In vitro toxicity screening of magnetite nanoparticles by applying mesenchymal stem cells derived from human umbilical cord lining

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Despite the growing interest in nanoparticles (NPs), their toxicity has not yet been defined and the development of new strategies and predictive models are required. Human stem cells (SCs) offer a promising and innovative cell-based model. Among SCs, mesenchymal SCs (MSCs) derived from cord lining membrane (CL) may represent a new species-specific tool for establishing efficient platforms for primary screening and toxicity/safety testing of NPs. Superparamagnetic iron oxide NPs, including magnetite (Fe3O4NPs), have aroused great public health and scientific concerns despite their extensive uses. In this study, CL-MSCs were characterized and applied for in vitro toxicity screening of Fe3O4NPs. Cytotoxicity, internalization/uptake, differentiation and proliferative capacity were evaluated after exposure to different Fe3O4NP concentrations. Data were compared with those obtained from bone marrow (BM)-MSCs. We observed, at early passages (P3), that: (1) cytotoxicity occurred at 10 μg/mL in CL-MSCs and 100 μg/mL in BM-MSCs (no differences in toxicity, between CL- and BM-MSCs, were observed at higher dosage, 100-300 μg/mL); (2) cell density decrease and monolayer features loss were affected at ≥50 μg/mL in CL-MSCs only; and (3) NP uptake was concentration-dependent in both MSCs. After 100 μg/mL Fe3O4NP exposures, the capacity of proliferation was decreased (P5-P9) in CL-MSCs without morphology alteration. Moreover, a progressive decrease of intracellular Fe3O4NPs was observed over culture time. Antigen surface expression and multilineage differentiation were not influenced. These findings suggest that CL-MSCs could be used as a reliable cell-based model for Fe3O4NP toxicity screening evaluation and support the use of this approach for improving the confidence degree on the safety of NPs to predict health outcomes.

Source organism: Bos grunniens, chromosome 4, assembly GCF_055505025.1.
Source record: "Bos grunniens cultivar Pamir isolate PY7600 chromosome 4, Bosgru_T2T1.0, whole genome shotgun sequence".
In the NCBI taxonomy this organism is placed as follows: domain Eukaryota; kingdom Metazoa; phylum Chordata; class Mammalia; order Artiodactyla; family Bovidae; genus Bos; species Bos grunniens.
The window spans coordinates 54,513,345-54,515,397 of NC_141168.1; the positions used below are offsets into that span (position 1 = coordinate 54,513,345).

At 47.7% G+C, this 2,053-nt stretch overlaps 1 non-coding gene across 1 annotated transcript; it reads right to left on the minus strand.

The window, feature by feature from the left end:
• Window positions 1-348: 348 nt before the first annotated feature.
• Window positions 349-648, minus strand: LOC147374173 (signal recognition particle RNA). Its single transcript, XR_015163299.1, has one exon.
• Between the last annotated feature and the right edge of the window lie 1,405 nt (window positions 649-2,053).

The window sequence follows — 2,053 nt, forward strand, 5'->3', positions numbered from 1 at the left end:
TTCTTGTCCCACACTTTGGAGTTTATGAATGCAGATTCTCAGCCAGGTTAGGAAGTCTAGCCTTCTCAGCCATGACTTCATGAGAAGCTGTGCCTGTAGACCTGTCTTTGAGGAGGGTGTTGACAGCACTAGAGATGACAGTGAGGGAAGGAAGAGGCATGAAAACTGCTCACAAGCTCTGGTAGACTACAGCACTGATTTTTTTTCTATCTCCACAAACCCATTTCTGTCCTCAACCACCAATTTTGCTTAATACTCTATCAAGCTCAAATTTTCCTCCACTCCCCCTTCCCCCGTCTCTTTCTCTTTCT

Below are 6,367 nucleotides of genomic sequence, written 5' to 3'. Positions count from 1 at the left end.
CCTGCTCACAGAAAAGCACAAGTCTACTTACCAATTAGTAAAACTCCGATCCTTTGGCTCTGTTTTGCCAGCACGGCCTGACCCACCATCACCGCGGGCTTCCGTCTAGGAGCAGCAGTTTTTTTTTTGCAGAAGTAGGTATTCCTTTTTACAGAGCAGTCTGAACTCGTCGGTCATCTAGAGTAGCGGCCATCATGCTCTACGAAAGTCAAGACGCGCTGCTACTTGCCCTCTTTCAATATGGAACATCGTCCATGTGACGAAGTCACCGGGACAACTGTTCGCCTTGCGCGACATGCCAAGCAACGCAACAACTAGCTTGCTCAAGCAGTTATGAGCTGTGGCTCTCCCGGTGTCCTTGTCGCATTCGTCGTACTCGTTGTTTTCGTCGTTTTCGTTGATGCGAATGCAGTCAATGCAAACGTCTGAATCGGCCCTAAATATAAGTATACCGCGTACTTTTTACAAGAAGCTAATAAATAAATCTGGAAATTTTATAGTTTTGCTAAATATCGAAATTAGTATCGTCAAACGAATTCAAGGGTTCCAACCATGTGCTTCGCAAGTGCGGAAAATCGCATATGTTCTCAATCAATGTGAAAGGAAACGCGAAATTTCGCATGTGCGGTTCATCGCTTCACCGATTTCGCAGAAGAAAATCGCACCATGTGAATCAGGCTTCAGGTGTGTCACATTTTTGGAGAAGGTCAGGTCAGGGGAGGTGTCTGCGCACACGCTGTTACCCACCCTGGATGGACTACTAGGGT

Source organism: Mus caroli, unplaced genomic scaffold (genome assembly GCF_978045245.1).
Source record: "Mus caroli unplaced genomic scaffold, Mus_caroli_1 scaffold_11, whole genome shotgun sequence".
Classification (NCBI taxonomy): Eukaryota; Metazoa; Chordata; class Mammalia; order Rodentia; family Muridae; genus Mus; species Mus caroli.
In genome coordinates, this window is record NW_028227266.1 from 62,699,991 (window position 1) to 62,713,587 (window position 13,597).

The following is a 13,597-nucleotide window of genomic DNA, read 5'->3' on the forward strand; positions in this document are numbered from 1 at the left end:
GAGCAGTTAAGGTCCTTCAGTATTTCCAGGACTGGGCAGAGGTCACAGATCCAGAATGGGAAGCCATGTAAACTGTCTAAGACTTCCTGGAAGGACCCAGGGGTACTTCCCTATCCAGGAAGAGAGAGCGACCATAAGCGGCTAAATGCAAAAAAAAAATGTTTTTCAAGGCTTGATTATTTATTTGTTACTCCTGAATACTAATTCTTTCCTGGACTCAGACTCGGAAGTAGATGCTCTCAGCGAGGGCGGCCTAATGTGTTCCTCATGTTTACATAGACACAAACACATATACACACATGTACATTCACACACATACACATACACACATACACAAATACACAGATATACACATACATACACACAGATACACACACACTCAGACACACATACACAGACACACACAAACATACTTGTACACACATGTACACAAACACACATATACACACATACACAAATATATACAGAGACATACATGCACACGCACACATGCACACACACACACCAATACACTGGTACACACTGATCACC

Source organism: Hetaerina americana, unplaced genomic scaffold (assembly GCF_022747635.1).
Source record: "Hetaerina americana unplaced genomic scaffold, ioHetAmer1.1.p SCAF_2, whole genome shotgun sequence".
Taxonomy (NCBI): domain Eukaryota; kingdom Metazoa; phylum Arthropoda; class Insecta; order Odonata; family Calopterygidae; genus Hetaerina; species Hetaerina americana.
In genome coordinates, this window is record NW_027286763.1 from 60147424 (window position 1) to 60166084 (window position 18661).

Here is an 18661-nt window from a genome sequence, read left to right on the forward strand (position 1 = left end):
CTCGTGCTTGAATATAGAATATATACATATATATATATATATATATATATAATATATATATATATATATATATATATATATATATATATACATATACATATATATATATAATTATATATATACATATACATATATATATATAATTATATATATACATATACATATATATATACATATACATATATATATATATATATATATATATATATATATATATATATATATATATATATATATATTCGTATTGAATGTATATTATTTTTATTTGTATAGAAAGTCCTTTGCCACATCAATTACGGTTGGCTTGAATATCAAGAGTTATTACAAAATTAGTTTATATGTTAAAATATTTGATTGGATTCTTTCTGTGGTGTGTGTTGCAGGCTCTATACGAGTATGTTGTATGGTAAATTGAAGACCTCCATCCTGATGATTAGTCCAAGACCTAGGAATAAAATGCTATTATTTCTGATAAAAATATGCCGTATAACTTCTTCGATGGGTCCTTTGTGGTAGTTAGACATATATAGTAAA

Original languageEnglish
JournalJournal of Applied Toxicology
Publication statusPublished - Jan 1 2019



  • bone marrow
  • environmental and occupational exposure
  • human cell model
  • in vitro
  • mesenchymal stem cells
  • risk assessment
  • toxicity
  • umbilical cord lining

ASJC Scopus subject areas

  • Toxicology

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